The Internet Safety Technical Task Force recently released its final report, titled “Enhancing Child Safety and Online Technologies.” The Task Force prepared the report at the request of 50 state Attorneys General “to determine the extent to which today’s technologies could help to address  . . . online safety risks” including “the dangers of sexual solicitation, online harassment, and bullying, and exposure to problematic and illegal content.”  The Task Force concluded “the risks minors face online are complex and multifaceted and are in most cases not significantly different than those they face offline, and that as they get older, minors themselves contribute to some of the problems.”  (Today’s class discussion about cyberbullying, involving students far closer to the problem than me, echoed this conclusion.”  Cherry-picking from the 278-page report’s Executive Summary:

  • The Internet increases the availability of harmful, problematic and illegal content, but does not always increase minors’ exposure. Unwanted exposure to pornography does occur online, but those most likely to be exposed are those seeking it out, such as older male minors.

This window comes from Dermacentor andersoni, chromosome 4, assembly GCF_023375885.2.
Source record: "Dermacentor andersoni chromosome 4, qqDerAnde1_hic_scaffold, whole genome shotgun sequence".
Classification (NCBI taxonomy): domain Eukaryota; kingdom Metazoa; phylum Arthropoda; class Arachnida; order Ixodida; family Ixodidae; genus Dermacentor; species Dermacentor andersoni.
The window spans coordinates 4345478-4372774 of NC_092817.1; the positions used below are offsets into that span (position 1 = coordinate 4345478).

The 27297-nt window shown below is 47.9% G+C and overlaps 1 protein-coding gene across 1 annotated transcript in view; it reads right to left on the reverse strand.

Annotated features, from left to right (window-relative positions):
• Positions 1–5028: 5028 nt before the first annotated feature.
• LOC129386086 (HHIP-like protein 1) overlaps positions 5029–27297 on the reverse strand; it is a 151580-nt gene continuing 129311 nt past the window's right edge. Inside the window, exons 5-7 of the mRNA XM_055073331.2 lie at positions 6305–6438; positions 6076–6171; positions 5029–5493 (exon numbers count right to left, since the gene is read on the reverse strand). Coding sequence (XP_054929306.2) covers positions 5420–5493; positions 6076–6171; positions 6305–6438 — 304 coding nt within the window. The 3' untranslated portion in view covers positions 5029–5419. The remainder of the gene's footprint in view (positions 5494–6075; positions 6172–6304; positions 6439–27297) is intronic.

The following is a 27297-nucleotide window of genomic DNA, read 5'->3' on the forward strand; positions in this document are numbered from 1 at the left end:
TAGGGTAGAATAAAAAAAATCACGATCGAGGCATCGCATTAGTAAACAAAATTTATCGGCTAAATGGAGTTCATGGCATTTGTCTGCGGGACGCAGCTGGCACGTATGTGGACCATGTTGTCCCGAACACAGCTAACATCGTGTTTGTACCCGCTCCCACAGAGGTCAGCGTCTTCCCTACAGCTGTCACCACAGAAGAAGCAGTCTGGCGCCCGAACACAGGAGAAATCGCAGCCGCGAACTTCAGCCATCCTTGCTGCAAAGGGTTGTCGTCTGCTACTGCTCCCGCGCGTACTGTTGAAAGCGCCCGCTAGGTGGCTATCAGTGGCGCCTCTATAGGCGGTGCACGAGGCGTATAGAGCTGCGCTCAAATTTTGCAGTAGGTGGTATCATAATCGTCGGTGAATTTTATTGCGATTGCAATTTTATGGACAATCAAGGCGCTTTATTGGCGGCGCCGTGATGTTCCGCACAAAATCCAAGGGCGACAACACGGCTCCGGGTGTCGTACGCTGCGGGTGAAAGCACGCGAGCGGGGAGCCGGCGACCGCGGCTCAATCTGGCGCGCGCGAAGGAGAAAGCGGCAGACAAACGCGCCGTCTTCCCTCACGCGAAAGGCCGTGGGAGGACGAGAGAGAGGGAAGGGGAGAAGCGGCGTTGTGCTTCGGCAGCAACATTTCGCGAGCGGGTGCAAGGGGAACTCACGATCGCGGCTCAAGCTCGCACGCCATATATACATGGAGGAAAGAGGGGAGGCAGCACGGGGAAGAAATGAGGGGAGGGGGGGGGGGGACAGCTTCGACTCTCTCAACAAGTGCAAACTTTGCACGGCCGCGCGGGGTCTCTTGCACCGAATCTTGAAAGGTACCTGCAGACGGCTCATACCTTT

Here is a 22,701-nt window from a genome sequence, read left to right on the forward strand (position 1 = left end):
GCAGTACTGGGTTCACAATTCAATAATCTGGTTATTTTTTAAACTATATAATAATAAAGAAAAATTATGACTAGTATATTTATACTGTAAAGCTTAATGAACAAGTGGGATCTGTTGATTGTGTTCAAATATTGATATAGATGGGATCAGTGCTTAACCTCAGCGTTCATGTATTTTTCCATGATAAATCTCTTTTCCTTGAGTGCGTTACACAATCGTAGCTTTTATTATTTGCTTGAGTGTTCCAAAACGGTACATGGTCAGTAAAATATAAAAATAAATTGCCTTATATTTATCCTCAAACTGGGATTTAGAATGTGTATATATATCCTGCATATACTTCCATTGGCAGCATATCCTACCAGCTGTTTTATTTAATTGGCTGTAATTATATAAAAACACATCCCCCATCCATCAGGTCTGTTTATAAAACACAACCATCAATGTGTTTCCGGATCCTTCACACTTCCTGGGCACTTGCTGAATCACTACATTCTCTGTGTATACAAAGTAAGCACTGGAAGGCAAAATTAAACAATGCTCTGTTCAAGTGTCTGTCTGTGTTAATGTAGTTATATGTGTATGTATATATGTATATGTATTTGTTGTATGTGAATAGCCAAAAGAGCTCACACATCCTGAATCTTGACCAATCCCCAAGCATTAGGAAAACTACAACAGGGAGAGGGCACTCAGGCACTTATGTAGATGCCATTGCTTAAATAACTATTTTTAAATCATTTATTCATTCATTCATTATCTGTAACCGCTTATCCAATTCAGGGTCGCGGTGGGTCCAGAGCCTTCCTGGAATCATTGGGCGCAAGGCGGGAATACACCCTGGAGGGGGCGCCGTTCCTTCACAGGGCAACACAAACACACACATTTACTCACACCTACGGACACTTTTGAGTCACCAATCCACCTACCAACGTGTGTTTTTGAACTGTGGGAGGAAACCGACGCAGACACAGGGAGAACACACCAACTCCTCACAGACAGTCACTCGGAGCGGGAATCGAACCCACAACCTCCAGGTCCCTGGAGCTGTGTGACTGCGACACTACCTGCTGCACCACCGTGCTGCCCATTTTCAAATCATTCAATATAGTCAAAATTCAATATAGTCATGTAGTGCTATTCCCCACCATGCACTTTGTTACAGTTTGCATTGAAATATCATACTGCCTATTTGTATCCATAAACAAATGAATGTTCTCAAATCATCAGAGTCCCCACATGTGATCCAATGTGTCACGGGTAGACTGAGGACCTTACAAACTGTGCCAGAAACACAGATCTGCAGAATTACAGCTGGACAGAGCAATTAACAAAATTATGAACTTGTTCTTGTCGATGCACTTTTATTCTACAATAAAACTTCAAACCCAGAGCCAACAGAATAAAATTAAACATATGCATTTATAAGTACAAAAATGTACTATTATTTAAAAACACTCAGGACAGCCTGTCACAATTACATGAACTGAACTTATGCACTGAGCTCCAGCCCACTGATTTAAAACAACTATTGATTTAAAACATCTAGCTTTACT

• Social network sites are not the most common space for solicitation and unwanted exposure to problematic content, but are frequently used in peer-to-peer harassment, most likely because they are broadly adopted by minors and are used primarily to reinforce pre-existing social relations.
  • [Minors] who are most at risk often engage in risky behaviors and have difficulties in other parts of their lives. The psychosocial makeup of and family dynamics surrounding particular minors are better predictors of risk than the use of specific media or technologies.

The Task Force reviewed numerous technologies intended to protect child safety online “including age verification and identity authentication, filtering and auditing, text analysis, and biometrics,”  a review that produced “a state of cautious optimism.” The report did “note that almost all technologies submitted present privacy and security issues that should be weighed against any potential benefits. Additionally, because some technologies carry an economic cost and some require involvement by parents and teachers, relying on them may not protect society’s most vulnerable minors.”  The Task Force “cautions against overreliance on technology in isolation or on a single technological approach.”